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unrecognized village

  • As Israel prepares to demolish Bedouin school, activists lay out backpacks for each student

    As Israeli authorities prepare to demolish Khan al-Ahmar's school, a group of activists lay backpacks outside Israel's Supreme Court — one for each student who may soon find himself without a place to learn.  A group of Israeli and foreign Jewish activists laid 174 backpacks outside Israel's Supreme Court in Jerusalem on Tuesday morning as a protest against the impending demolition of the entire village of Khan al-Ahmar, including its school. Each backpack, say the activists, was meant to represent a student who studies at the "tire school" and will be left without a place to learn. [tmwinpost] The action,…

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  • The Bedouin children trying to stop bulldozers with their cameras

    As the bulldozers start building the Jewish town of Hiran, the children of the Bedouin village Umm al-Hiran are joining the struggle to save their homes.  By Michal Rotem The children of the unrecognized Bedouin village Umm al-Hiran started their summer vacation in an usual way. The future of the village in which they grew up in is unclear, the struggle against the demolition of their homes is gaining traction, and the bulldozers are working tirelessly nearby to establish the Jewish town of Hiran. [tmwinpost] Despite the fact that the Negev Coexistence Forum for Civil Equality organizes its yearly photography workshops…

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  • PHOTOS: Solidarity festival for unrecognized village in central Israel

    Hundreds of people from across the country, including artists and politicians, converge in Dahmash for a show of solidarity with the unrecognized village whose fate will likely be determined by the High Court. It took us over an hour to find the cultural event in the unrecognized village Dahmash on Saturday. Aside from a dirt road, there are no signs leading the way to the village, home to approximately 500 people. I suppose that's the paradox of looking for an unrecognized place. It is not entirely accurate to call Dahmash "unrecognized." The state authorities know the place well, despite the…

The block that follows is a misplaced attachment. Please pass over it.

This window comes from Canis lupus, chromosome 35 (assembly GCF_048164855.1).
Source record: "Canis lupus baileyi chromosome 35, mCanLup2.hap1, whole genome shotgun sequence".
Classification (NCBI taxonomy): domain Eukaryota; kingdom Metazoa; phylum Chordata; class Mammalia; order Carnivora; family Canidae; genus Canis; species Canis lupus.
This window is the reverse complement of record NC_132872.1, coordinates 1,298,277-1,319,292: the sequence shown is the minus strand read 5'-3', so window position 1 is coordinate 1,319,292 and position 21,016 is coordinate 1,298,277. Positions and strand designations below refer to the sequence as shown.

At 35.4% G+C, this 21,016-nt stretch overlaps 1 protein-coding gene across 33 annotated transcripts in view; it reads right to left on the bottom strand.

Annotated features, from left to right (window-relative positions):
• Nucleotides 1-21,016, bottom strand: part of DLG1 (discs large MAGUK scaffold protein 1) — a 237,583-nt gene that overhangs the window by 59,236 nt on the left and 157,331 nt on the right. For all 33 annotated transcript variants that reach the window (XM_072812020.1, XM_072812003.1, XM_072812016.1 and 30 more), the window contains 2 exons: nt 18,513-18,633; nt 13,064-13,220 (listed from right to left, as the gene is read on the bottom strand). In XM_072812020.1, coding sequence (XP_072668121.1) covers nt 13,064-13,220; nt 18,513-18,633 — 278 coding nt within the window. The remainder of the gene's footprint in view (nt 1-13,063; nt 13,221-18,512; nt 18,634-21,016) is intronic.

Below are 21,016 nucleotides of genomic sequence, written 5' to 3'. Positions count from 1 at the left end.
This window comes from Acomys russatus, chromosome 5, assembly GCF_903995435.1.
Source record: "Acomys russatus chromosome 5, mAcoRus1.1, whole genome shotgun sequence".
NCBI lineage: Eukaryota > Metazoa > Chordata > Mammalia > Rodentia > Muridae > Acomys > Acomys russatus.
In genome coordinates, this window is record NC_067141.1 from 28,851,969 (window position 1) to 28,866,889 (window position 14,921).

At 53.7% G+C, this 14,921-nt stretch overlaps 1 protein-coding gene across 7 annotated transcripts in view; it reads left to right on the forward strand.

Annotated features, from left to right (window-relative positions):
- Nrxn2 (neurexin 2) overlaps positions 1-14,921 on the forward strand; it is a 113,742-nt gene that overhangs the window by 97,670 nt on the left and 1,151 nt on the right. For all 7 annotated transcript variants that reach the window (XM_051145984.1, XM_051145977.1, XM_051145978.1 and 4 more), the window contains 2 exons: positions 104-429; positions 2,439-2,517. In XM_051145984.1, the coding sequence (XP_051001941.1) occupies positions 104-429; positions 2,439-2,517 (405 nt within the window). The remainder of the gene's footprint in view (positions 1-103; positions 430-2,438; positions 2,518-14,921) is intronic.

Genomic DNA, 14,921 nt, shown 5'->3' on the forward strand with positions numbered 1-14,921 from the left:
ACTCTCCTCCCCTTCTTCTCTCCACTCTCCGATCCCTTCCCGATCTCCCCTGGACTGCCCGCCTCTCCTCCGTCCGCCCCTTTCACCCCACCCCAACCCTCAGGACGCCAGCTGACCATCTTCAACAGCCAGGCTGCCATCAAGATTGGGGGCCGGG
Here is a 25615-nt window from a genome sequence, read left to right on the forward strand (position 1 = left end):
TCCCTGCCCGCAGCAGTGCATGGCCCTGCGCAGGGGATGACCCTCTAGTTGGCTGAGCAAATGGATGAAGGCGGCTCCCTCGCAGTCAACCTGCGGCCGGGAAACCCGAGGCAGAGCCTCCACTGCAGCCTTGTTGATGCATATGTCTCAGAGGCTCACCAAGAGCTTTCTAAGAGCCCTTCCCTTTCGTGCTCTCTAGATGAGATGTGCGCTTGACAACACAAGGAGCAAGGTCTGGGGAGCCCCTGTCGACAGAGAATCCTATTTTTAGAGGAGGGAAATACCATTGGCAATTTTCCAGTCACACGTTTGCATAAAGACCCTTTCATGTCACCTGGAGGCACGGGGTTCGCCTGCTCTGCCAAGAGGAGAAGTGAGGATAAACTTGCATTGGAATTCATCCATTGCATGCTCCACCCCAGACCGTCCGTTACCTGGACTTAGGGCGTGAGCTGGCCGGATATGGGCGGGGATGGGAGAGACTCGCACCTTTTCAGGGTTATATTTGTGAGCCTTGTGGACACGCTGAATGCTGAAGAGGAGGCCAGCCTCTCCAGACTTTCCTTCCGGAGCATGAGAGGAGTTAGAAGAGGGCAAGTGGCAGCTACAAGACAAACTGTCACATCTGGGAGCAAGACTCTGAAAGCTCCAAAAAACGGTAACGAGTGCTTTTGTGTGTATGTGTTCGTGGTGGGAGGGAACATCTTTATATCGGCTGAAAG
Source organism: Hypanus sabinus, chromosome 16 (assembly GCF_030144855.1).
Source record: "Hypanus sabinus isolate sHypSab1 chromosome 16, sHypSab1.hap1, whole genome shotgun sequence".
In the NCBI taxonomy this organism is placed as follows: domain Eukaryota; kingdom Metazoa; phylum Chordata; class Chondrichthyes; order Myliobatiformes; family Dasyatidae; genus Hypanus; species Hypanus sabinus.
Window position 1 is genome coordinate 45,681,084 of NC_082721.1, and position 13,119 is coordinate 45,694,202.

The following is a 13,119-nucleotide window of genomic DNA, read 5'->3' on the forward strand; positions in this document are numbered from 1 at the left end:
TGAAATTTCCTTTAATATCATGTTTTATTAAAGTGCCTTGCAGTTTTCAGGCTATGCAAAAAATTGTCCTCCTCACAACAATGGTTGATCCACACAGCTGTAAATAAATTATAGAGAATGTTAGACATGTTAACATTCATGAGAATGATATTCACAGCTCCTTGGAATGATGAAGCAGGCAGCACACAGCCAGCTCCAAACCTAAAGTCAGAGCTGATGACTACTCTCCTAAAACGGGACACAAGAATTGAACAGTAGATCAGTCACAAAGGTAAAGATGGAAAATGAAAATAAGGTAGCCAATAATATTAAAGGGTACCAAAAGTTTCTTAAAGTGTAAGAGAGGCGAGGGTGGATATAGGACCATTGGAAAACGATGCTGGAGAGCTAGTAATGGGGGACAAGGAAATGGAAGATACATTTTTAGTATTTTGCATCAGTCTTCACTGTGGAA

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  • Under siege: One Bedouin family’s struggle to live in Israel

    In its refusal to make compromises on zoning restrictions for an unrecognized Bedouin village in the Galilee, Israel demonstrates that its preferred demographic balance is higher on the list of state priorities than the protection of the welfare of its citizens. By Paul Karolyi In the early 1950s, a Bedouin Arab named Atif Mohammad Sawa’ed (Abu Walid) bought a parcel of land from the Shafa ‘Amr municipality, 25 kilometers east of Haifa, hoping to build a home for his new wife and his family. The land he bought in Umm al-Sahali lies on a hilltop, no more than two kilometers…

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